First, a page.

Our Antique Clock Dial Silvering Powder & Finishing Powder has been used by the Horological trade and clock restorers for many years. This has been made with an age old recipe passed down through generations of clock restorers, made from the finest quality old English silver.
See silvering in action in this video by Clifford J. Freeman of Castlegate Clocks.
Brass dials that require re-silvering should be cleaned back to the brass with fine abrasive paper or very fine steel wool. If a ‘spun’ effect is required, put a nail in a piece of old board and rotate the dial around it while holding fine emery paper on the surface. Fill numerals in etched dials with black engravers wax. If the old wax is just cracked, hold the dial over a heat source to heat the wax just enough for the cracks to disappear. If the wax is missing or insufficient, add a few flakes of it to the numerals and heat gently.
Rub the surface back down again if necessary to be level with the dial. Rinse under hot water and rub silvering powder into the surface with a clean cloth or tissue. Rinse again and apply finishing powder. Rinse once more and when thoroughly dry apply colourless lacquer.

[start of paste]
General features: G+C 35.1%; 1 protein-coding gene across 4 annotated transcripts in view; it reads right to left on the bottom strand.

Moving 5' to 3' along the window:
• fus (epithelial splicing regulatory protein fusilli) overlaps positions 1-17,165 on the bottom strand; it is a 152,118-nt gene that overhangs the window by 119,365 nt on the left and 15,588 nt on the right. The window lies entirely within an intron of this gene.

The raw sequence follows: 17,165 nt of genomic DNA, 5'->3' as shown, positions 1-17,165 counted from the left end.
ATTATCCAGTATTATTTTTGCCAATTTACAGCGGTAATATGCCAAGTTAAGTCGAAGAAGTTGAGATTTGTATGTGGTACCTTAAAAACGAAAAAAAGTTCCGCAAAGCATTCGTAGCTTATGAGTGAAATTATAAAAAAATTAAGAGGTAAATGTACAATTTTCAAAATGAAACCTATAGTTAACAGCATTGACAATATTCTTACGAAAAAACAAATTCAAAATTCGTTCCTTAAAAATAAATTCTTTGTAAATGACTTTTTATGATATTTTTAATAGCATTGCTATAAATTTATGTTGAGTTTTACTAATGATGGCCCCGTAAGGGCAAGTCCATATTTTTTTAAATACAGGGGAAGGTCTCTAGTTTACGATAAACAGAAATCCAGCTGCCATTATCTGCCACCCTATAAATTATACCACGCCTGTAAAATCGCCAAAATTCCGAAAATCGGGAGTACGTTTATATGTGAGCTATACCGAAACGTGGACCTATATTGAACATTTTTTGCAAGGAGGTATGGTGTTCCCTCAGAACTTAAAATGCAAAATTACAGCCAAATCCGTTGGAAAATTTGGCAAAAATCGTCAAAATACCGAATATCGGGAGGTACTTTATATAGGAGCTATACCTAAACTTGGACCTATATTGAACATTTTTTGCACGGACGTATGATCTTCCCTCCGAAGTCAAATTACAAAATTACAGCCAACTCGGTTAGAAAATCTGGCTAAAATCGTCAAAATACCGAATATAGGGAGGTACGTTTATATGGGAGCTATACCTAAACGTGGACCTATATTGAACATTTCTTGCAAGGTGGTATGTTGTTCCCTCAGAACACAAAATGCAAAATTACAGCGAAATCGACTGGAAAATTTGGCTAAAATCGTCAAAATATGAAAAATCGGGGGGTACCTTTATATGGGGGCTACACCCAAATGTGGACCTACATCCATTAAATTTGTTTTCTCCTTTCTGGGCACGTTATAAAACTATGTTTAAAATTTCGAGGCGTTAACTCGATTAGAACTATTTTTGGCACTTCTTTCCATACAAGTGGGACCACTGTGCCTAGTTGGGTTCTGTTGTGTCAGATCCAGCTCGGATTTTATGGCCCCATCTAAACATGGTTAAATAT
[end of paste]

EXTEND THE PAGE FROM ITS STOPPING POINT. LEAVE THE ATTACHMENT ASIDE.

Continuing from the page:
The lacquer should only be applied thinly to engraved dials. Dial wax will melt and run if too much lacquer is used. A soft cotton cloth or cotton wool pad can be used; a quick swipe is the usual method then leave to dry before touching or attempting to add more lacquer.
Cleanliness is of paramount importance when silvering and almost all problems encountered are due to finger marks on the metal between cleaning and applying the powder. Silvering powder acts by chemical reaction with the metal, and if this cannot take place evenly, an uneven colouring occurs. This powder will not work on plated or lacquered dials only clean brass or copper, not aluminium.
For a full Clock Dial restoration, please see also see our Clock Dial Silvering Restoration Kit
Light sensitive, store in a dark place, shelf life 2-6 years if stored correctly.